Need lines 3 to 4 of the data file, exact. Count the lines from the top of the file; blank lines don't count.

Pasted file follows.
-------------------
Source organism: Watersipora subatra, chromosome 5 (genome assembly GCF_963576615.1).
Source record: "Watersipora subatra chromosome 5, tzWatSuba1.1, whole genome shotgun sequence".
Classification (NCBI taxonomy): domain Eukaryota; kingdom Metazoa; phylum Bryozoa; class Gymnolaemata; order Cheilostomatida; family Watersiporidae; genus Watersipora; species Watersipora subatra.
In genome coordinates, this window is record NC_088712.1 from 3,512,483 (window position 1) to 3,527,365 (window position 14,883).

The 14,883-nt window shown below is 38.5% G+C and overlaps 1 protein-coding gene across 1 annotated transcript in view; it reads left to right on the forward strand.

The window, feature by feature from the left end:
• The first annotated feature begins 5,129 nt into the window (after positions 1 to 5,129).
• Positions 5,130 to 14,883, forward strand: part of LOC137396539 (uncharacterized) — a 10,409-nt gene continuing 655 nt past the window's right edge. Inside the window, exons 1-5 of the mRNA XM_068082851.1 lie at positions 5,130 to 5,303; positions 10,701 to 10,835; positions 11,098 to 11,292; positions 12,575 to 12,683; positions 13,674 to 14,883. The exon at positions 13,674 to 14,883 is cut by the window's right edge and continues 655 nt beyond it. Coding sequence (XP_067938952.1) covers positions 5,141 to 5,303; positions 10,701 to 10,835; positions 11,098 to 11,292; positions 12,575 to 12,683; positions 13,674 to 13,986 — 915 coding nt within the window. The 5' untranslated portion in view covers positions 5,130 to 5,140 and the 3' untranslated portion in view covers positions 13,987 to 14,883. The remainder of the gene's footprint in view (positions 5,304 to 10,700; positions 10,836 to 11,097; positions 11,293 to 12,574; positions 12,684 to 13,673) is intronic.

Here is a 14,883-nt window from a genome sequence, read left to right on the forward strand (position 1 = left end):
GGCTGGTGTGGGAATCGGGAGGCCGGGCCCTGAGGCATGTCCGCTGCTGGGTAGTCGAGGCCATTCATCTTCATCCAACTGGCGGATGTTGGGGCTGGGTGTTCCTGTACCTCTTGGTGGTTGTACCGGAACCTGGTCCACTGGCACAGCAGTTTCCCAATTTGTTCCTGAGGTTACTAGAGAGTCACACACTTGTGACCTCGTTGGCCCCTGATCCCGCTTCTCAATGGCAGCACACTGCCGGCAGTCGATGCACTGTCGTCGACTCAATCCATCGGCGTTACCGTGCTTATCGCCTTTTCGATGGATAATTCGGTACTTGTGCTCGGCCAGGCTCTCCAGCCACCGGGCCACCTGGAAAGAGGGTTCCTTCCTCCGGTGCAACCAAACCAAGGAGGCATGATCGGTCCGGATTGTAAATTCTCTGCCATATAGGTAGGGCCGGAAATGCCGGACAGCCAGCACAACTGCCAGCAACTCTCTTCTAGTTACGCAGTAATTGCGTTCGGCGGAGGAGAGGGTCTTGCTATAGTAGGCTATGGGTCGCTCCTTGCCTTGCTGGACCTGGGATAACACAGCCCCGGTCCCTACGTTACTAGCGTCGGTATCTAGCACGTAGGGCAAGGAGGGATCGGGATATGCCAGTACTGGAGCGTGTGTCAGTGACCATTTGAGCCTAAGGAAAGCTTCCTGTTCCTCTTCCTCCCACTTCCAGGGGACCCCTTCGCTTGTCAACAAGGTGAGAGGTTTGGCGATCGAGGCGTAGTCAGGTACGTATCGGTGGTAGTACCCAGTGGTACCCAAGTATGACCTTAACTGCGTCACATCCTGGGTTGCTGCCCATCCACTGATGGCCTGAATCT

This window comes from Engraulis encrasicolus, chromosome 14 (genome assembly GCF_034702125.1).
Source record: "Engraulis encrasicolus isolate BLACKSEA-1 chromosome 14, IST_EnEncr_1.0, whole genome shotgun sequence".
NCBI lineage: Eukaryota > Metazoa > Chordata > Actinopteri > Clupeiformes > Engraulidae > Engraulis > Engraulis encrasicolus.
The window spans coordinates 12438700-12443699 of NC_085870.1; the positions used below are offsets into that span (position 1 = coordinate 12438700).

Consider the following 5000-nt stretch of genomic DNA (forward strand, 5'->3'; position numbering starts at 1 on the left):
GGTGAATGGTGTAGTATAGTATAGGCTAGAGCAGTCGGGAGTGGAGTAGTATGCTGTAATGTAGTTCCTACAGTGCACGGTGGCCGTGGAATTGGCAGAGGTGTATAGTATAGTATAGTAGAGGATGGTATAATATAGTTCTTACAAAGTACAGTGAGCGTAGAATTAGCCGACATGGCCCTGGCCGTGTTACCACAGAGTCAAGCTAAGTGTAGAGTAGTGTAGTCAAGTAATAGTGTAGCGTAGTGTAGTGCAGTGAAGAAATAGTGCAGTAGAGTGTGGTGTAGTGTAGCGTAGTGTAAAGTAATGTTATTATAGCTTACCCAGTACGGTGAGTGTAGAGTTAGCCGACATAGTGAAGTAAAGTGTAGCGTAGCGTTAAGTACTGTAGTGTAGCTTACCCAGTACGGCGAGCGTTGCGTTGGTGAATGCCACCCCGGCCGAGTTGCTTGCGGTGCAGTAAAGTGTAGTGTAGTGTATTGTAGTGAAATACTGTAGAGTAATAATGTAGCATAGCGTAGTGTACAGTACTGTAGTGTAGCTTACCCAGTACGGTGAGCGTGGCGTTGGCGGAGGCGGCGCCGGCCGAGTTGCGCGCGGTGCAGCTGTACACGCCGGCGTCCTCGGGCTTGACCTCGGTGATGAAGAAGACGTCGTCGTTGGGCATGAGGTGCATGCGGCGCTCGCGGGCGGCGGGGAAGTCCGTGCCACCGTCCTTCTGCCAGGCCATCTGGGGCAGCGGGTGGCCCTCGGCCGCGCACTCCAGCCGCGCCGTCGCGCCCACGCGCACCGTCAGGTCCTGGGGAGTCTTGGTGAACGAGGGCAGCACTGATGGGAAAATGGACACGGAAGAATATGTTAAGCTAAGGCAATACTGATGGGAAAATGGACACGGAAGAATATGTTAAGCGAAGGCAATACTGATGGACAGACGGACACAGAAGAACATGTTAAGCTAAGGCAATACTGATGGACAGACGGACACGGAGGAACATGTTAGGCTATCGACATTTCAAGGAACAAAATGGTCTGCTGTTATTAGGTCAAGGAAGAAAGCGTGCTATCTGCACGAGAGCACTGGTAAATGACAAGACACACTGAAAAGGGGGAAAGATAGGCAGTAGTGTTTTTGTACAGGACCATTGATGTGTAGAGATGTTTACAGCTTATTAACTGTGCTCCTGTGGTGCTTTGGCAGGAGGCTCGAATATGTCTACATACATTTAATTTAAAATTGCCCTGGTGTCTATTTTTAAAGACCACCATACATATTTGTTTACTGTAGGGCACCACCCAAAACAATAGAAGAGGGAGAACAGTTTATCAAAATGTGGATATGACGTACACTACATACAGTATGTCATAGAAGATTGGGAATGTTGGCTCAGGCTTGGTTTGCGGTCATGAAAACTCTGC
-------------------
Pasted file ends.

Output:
Classification (NCBI taxonomy): domain Eukaryota; kingdom Metazoa; phylum Bryozoa; class Gymnolaemata; order Cheilostomatida; family Watersiporidae; genus Watersipora; species Watersipora subatra.
In genome coordinates, this window is record NC_088712.1 from 3,512,483 (window position 1) to 3,527,365 (window position 14,883).